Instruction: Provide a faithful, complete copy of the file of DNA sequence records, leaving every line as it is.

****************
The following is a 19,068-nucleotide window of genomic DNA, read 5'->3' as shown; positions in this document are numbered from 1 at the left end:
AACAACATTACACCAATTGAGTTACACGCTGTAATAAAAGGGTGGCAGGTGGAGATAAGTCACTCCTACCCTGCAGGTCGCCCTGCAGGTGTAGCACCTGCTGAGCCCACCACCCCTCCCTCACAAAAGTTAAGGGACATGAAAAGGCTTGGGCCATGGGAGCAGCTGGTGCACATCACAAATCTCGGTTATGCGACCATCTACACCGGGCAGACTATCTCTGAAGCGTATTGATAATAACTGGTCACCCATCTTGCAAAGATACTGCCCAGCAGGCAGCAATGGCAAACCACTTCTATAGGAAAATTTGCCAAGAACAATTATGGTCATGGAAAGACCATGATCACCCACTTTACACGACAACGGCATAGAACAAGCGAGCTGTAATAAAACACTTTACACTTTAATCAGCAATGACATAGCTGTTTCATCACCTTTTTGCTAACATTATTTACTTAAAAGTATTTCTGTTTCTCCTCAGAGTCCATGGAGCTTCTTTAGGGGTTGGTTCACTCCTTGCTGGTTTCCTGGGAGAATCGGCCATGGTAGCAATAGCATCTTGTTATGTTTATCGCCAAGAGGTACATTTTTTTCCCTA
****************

The following is a 19,068-nucleotide window of genomic DNA, read 5'->3' as shown; positions in this document are numbered from 1 at the left end:
AACAACATTACACCAATTGAGTTACACGCTGTAATAAAAGGGTGGCAGGTGGAGATAAGTCACTCCTACCCTGCAGGTCGCCCTGCAGGTGTAGCACCTGCTGAGCCCACCACCCCTCCCTCACAAAAGTTAAGGGACATGAAAAGGCTTGGGCCATGGGAGCAGCTGGTGCACATCACAAATCTCGGTTATGCGACCATCTACACCGGGCAGACTATCTCTGAAGCGTATTGATAATAACTGGTCACCCATCTTGCAAAGATACTGCCCAGCAGGCAGCAATGGCAAACCACTTCTATAGGAAAATTTGCCAAGAACAATTATGGTCATGGAAAGACCATGATCACCCACTTTACACGACAACGGCATAGAACAAGCGAGCTGTAATAAAACACTTTACACTTTAATCAGCAATGACATAGCTGTTTCATCACCTTTTTGCTAACATTATTTACTTAAAAGTATTTCTGTTTCTCCTCAGAGTCCATGGAGCTTCTTTAGGGGTTGGTTCACTCCTTGCTGGTTTCCTGGGAGAATCGGCCATGGTAGCAATAGCATCTTGTTATGTTTATCGCCAAGAGGTACATTTTTTTCCCTA